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‘Social Work’ Study Examines Psychosocial Factors And Drug Use In Barebacking

‘Social Work’ Study Examines Psychosocial Factors And Drug Use In Barebacking

by admin on March 31, 2011

December 4, 2006 – “Condomless sex: gay men, barebacking, and harm reduction,” by psychotherapist Michael Shernoff, MSW, was published in Social Work, April 1, 2006.

Shernoff’s report surveys the current research on barebacking, including discussions of crystal meth use and various psychosocial factors that contribute to individuals engaging in risk taking behaviors.

Shernoff also notes that gays who practice safer sex for years are experiencing safe sex fatigue or burnout as a reason to return to unsafe practices such as barebacking.

High-risk behaviors have been linked to the advent of HIV antiretroviral therapy and provide gays with a misplaced sense of complacency. “Many believe that contracting HIV is not a big deal anymore – certainly not a risk to life,” said Shernoff.

In addition, party drugs have spawned an increase in barebacking. These include esctasy, GHB, ketamine, and crystal meth. Research has shown that the use of crystal is clearly related to barebacking among gay and bisexual men in sexually charged venues such as circuit parties, which can last several days.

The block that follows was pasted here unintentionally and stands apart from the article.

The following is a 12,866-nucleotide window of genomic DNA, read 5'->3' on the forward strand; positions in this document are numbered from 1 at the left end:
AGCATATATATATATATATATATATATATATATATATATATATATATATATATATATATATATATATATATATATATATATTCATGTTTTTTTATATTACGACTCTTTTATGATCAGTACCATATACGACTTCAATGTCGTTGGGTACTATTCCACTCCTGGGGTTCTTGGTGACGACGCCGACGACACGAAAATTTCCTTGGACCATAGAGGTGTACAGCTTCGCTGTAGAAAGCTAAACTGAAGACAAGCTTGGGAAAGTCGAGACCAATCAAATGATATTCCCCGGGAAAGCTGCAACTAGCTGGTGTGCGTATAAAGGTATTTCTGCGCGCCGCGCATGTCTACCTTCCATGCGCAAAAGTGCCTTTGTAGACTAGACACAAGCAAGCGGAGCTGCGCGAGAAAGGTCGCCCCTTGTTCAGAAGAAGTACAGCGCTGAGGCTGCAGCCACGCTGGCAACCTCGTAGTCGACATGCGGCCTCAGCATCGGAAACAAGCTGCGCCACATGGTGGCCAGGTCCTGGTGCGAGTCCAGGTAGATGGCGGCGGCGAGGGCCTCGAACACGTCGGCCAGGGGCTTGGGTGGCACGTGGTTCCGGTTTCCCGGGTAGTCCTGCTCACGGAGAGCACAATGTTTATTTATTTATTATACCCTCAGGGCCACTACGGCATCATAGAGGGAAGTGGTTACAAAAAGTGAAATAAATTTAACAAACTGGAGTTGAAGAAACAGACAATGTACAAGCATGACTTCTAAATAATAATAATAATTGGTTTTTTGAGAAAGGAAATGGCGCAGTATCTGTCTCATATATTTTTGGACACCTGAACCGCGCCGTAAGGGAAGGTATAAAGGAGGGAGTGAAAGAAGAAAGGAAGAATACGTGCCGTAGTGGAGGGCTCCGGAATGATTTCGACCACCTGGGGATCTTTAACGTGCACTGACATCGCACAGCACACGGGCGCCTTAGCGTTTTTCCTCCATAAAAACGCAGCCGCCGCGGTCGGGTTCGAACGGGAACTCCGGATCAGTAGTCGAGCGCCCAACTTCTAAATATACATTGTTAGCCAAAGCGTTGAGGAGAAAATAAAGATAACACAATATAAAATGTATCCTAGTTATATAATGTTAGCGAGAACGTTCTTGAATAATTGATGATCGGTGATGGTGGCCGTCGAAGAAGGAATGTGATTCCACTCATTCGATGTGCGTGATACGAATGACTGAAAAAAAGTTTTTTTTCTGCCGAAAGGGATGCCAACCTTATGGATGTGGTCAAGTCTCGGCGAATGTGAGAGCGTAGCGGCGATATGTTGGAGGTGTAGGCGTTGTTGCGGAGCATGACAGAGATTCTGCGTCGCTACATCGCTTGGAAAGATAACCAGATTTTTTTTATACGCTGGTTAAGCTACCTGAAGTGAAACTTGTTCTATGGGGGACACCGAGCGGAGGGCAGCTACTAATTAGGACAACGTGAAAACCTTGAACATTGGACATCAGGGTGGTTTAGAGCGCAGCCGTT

The Internet has also contributed to an increase in barebacking, according to Shernoff, as gay males can easily find others who are willing to bareback.

Barebacking can be used as a way of meeting interpersonal and interpsychic needs. According to Shernoff, “It is all too easy to adopt a reductionistic approach and pathologize sexual risk takers as self-destructive, suicidal, damaged individuals or to believe that ‘for some gay men danger is a permanent fetish,” (Savage, 1999, p. 62). … It is the task of clinical social workers to help an individual articulate the particular meanings of his high-risk behaviors.”

Shernoff urges counselors to deal with this issue in a non-judgmental manner and to urge harm reduction behaviors for those who continue to bareback. One harm reduction method is to sign a mutual “negotiated safety agreement” on what each man expects during barebacking.

Writing for the Gay Health web site, Shernoff describes some of the other harm reduction practices, which include “serosorting,” which means having unprotected anal intercourse with a men who have the same HIV status; “strategic positioning”: where the infected male adopts the receptive bottom role during unprotected sex; “assessing the viral load”: using information that they or a partner have undetectable viral loads to make decisions about whether or not to bareback; “substitution”: using oral sex as a substitute for anal sex

 

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